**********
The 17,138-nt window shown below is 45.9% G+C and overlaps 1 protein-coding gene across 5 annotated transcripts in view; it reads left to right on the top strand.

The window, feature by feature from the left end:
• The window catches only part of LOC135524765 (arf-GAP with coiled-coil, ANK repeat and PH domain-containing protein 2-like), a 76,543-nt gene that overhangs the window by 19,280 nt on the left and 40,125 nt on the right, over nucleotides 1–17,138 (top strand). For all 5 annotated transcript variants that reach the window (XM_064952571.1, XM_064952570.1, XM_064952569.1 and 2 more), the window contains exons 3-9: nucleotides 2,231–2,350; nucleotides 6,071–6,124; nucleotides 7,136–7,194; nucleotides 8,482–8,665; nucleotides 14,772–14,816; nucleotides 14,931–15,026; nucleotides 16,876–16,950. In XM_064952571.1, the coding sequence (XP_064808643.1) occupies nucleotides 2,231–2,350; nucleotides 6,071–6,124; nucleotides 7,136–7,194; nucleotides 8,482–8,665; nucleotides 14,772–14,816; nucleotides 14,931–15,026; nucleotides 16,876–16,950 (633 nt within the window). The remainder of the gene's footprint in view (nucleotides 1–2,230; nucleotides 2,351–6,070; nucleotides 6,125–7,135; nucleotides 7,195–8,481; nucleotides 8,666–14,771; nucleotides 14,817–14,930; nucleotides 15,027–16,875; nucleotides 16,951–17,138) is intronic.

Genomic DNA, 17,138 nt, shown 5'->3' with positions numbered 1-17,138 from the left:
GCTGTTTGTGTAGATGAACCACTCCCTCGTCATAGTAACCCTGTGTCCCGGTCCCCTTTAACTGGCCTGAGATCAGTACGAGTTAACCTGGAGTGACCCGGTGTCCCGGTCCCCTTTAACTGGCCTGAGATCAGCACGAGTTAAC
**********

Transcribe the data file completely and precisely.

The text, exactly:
The 17,138-nt window shown below is 45.9% G+C and overlaps 1 protein-coding gene across 5 annotated transcripts in view; it reads left to right on the top strand.

The window, feature by feature from the left end:
• The window catches only part of LOC135524765 (arf-GAP with coiled-coil, ANK repeat and PH domain-containing protein 2-like), a 76,543-nt gene that overhangs the window by 19,280 nt on the left and 40,125 nt on the right, over nucleotides 1–17,138 (top strand). For all 5 annotated transcript variants that reach the window (XM_064952571.1, XM_064952570.1, XM_064952569.1 and 2 more), the window contains exons 3-9: nucleotides 2,231–2,350; nucleotides 6,071–6,124; nucleotides 7,136–7,194; nucleotides 8,482–8,665; nucleotides 14,772–14,816; nucleotides 14,931–15,026; nucleotides 16,876–16,950. In XM_064952571.1, the coding sequence (XP_064808643.1) occupies nucleotides 2,231–2,350; nucleotides 6,071–6,124; nucleotides 7,136–7,194; nucleotides 8,482–8,665; nucleotides 14,772–14,816; nucleotides 14,931–15,026; nucleotides 16,876–16,950 (633 nt within the window). The remainder of the gene's footprint in view (nucleotides 1–2,230; nucleotides 2,351–6,070; nucleotides 6,125–7,135; nucleotides 7,195–8,481; nucleotides 8,666–14,771; nucleotides 14,817–14,930; nucleotides 15,027–16,875; nucleotides 16,951–17,138) is intronic.

Genomic DNA, 17,138 nt, shown 5'->3' with positions numbered 1-17,138 from the left:
GCTGTTTGTGTAGATGAACCACTCCCTCGTCATAGTAACCCTGTGTCCCGGTCCCCTTTAACTGGCCTGAGATCAGTACGAGTTAACCTGGAGTGACCCGGTGTCCCGGTCCCCTTTAACTGGCCTGAGATCAGCACGAGTTAAC